Traces of the Viking presence are visible at many sites on the island. In wildlife areas, you can find menhirs, runestones, hill forts, burial sites, etc.
Bornholm has more menhirs than any other part of Denmark. Some 1,000 have been registered on the island. Some menhirs stand near the remains of cremation burials covered with earth. It was common to erect a menhir at such burial sites during the Viking Age, but many menhirs are also unconnected to any grave site. Louisenlund, 3.5 km east of Østermarie, and Gryet, north of St Bodil’s Church, are Bornholm’s biggest collections of menhirs. The menhirs at these sites are believed to date from the Viking Age. Louisenlund has some 50 menhirs interspersed in a quiet grove of trees, and Gryet, a small, wooded area not too far from Louisenlund, encompasses more than 70 menhirs. Traces of Iron Age and Viking Age burial sites are found both east and west of Gryet.
The island’s highest menhirs stand at Frennemark, just south of Svaneke. The biggest of the three menhirs here is almost three metres tall. Menhirs are also found next to the coast road between Bølshavn and Listed, at what is known as the Sacred Woman (Hellig Kvinde). At the site, the bigger of two menhirs stands on a low stone mound, next to a small stone ship comprising short menhirs. According to an old legend, a raging husband of a sacred woman was threatening to kill her. He even intended to kill their children. In her distress, the woman entreated the gods to help her, and she and her children were turned to stone before the atrocity could be committed. To this very day, many native residents still respectfully greet the Sacred Woman and her children as they pass by.
A number of Viking Age burial sites are also found on Bornholm, a small number of which are presumably early Christian burial sites from c. 950–1060. Bøgebjerg, south of Østerlars, is perhaps the most splendid Viking burial site on Bornholm, with exposed stone-chamber graves. The burial site itself is situated in a gravel slope covered by more or less visible collections of laid stones, stone cists and menhirs from the Viking Age. Standing here on a sunny spring day, as sunlight bathes the anemones blanketing the forest floor, it is easy to imagine the atmosphere at a burial ritual held here when a Viking made his/her last journey to Valhalla in Asgaard.
Bornholm also has around 40 runestones dispersed over the entire island. Runestones replaced the menhirs (which have no inscriptions) and their runic inscription often pays tribute to a deceased person. Bornholm’s runestones are usually located near churches or bridges, perhaps because several were found being reused as building stones in bridges, stone churches or vicarages. For instance, during the rebuilding of St Bodil’s Church in July 1911, a large granite stone was found in the north wall of the nave, and the stone was removed and erected in the church porch. The ‘Brogård runestone’ south of Hasle is the biggest on Bornholm. It was rediscovered lying as a horizontal capstone in a bridge across Bagaa stream in 1868. The most recent ‘discovery’ is a runestone recorded a few years ago when a Swedish archaeologist caught sight of it over the door into St Knud’s Church in Knudsker. Although the church’s parish council had always known of its existence, it was not officially registered until 2017. There are many runestones worth seeing on Bornholm, and it is strongly recommended to Google their location and stop to see them as you explore the island during your visit.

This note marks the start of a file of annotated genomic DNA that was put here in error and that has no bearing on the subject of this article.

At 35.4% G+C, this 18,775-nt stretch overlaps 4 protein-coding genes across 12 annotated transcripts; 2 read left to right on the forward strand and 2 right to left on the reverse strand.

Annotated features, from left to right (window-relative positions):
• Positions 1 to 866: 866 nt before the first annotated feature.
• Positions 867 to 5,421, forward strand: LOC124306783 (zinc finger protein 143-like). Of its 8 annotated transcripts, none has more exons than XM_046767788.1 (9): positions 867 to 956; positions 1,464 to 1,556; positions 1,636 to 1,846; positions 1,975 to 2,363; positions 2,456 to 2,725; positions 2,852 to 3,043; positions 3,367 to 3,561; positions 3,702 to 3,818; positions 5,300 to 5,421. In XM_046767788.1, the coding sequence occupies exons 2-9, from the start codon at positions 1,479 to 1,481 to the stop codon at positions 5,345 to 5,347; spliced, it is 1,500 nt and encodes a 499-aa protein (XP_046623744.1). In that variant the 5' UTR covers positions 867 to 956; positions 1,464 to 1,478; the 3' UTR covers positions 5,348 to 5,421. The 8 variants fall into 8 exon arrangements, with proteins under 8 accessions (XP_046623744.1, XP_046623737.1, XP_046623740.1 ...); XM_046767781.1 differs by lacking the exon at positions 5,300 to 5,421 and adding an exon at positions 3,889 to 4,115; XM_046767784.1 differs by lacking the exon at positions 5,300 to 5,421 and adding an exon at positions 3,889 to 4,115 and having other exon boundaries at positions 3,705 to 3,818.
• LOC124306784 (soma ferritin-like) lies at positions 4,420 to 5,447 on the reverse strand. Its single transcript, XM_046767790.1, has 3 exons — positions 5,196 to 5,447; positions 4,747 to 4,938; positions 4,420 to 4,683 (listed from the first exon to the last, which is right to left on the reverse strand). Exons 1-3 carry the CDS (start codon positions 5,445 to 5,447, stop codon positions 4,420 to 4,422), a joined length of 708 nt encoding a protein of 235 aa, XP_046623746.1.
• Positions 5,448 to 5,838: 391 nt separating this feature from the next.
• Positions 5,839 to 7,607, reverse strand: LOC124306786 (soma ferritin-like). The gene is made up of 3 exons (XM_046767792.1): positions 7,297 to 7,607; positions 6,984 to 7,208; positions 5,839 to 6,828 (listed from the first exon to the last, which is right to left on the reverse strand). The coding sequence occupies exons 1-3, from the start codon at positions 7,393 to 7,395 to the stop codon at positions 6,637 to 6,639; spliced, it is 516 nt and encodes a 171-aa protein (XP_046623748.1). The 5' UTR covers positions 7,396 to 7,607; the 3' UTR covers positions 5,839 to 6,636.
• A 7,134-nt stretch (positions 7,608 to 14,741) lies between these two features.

Probably one of the most splendid relics of the Viking Age on Bornholm is Gamleborg, a hill fort in Almindingen Forest. Gamleborg is the oldest stone-built structure on Bornholm and is beautifully situated in one of the biggest forests in Denmark, filled with peaks and rift valleys. Gamleborg was built around AD 750 and was in all probability a residence of Bornholm’s kings during the Viking Age and into the early Middle Ages. The hill fort plateau covers an area of 2.5 hectares. The Vikings presumably built the thick stone and earthen ramparts surrounding the hill fort with their bare hands. It is 270 metres long in a north–south direction and 110 metres wide. This would have taken quite a long time to build.
The landscape surrounding Gamleborg is an experience in its own right, as the vegetation is exceptionally diverse. It is well worth your time to explore the area on foot and give your imagination free rein. Gamleborg is also included in ‘Go Raiding with the Vikings’, the Danish National Museum’s brand-new exhibition about the Vikings, opening at the museum in Copenhagen on 26 June 2021.
There are abundant opportunities to experience traces of the Viking Age on Bornholm. These skilled, hardy, innovative people who lived their lives on the island have left evidence of their presence in their own language for us to see. All this tell us that they were here, that they wanted to be remembered and that we can get to know them. Visiting them requires no preparation, admission ticket or special equipment. Just one thing you should remember when visiting prehistoric memorials of the Viking Age on Bornholm: please treat them with respect. They were created by human hands centuries before our time, they were valued and protected by previous generations, and they are now placed in our care. Go out and experience them in person. Because, when you stand at one of the remaining traces of the Vikings on Bornholm and close your eyes, you will undoubtedly feel their intimate, silent presence.